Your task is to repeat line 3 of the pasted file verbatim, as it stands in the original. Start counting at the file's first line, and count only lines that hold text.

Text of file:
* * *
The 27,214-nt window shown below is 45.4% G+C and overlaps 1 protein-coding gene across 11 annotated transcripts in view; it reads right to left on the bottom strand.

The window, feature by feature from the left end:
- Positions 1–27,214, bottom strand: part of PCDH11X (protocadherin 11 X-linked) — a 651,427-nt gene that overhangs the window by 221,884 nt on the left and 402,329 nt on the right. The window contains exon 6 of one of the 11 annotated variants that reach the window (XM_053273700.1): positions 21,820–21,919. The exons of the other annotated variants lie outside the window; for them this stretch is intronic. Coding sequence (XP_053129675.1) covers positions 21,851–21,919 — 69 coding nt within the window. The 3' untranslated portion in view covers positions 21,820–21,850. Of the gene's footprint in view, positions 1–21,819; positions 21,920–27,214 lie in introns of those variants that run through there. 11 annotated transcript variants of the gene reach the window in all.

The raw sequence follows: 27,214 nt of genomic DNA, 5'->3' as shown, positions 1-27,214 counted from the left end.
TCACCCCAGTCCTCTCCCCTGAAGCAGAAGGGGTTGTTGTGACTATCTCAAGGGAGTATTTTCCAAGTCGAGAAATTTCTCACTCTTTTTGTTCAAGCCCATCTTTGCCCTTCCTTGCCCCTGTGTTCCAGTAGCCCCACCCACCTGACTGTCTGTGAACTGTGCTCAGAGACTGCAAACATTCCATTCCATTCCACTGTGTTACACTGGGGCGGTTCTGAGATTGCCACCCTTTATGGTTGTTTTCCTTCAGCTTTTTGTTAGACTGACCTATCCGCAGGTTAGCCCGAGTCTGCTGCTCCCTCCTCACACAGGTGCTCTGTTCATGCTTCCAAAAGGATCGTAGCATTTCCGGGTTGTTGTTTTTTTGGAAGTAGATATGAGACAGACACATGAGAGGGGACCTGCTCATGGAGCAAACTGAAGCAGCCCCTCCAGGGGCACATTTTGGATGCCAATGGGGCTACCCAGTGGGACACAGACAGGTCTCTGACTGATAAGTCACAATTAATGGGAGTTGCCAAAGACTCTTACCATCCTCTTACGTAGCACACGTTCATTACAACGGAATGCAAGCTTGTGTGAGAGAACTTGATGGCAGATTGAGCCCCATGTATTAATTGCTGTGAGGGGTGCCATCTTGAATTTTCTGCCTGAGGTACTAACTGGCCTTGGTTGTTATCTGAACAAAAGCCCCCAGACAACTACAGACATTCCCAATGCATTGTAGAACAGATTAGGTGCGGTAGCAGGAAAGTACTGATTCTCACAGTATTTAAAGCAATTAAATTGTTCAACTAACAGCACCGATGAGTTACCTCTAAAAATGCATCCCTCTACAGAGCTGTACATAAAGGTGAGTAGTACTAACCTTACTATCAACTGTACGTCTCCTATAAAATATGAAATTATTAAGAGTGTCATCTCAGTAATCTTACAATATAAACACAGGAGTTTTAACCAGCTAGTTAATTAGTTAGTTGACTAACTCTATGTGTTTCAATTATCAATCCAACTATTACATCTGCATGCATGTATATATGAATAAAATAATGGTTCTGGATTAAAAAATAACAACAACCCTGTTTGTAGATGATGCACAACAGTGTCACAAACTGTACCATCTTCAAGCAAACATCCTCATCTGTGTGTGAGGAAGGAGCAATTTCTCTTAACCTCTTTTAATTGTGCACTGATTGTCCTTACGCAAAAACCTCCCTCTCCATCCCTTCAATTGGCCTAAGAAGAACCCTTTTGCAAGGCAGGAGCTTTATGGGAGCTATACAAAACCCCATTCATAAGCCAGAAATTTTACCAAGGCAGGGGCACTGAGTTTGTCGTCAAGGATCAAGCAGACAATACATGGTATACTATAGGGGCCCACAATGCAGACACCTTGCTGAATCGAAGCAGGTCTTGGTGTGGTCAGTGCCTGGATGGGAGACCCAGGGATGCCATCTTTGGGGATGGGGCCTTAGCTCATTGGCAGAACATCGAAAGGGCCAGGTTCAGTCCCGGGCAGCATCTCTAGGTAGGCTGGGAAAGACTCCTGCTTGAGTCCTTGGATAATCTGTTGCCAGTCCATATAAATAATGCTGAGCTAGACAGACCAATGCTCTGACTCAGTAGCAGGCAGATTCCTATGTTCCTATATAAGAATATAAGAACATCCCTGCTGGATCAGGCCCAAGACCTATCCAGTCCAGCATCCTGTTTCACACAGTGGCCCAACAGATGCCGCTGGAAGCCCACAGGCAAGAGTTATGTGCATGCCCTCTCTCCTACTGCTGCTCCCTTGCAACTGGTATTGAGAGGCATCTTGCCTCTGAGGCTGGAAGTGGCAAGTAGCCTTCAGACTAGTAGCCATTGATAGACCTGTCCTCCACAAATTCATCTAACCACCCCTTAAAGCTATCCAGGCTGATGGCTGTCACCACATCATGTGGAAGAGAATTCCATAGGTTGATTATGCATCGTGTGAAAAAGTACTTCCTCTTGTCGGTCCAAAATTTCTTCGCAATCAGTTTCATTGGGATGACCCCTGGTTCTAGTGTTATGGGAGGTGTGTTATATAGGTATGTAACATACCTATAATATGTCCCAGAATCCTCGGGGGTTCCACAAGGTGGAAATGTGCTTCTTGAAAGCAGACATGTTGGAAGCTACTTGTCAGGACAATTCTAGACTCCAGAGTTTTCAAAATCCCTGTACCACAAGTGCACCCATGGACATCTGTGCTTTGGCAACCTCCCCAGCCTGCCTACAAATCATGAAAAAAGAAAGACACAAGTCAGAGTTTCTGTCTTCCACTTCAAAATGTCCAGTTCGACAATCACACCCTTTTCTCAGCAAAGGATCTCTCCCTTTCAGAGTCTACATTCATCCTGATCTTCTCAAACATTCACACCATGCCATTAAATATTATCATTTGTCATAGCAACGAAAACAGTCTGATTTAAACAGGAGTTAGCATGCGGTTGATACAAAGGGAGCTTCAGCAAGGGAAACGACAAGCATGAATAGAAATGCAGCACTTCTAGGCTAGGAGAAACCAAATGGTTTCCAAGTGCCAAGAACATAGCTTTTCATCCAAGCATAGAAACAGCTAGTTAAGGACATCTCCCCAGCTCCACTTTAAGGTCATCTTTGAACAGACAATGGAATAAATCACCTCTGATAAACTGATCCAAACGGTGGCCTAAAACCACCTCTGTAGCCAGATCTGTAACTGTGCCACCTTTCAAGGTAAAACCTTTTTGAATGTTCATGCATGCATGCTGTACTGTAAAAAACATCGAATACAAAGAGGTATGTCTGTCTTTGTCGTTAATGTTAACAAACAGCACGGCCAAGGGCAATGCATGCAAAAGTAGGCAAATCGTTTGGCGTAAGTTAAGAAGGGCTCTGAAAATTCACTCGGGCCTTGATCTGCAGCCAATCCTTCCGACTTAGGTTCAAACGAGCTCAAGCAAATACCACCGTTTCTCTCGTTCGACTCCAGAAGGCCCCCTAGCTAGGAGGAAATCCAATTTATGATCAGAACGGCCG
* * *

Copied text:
- Positions 1–27,214, bottom strand: part of PCDH11X (protocadherin 11 X-linked) — a 651,427-nt gene that overhangs the window by 221,884 nt on the left and 402,329 nt on the right. The window contains exon 6 of one of the 11 annotated variants that reach the window (XM_053273700.1): positions 21,820–21,919. The exons of the other annotated variants lie outside the window; for them this stretch is intronic. Coding sequence (XP_053129675.1) covers positions 21,851–21,919 — 69 coding nt within the window. The 3' untranslated portion in view covers positions 21,820–21,850. Of the gene's footprint in view, positions 1–21,819; positions 21,920–27,214 lie in introns of those variants that run through there. 11 annotated transcript variants of the gene reach the window in all.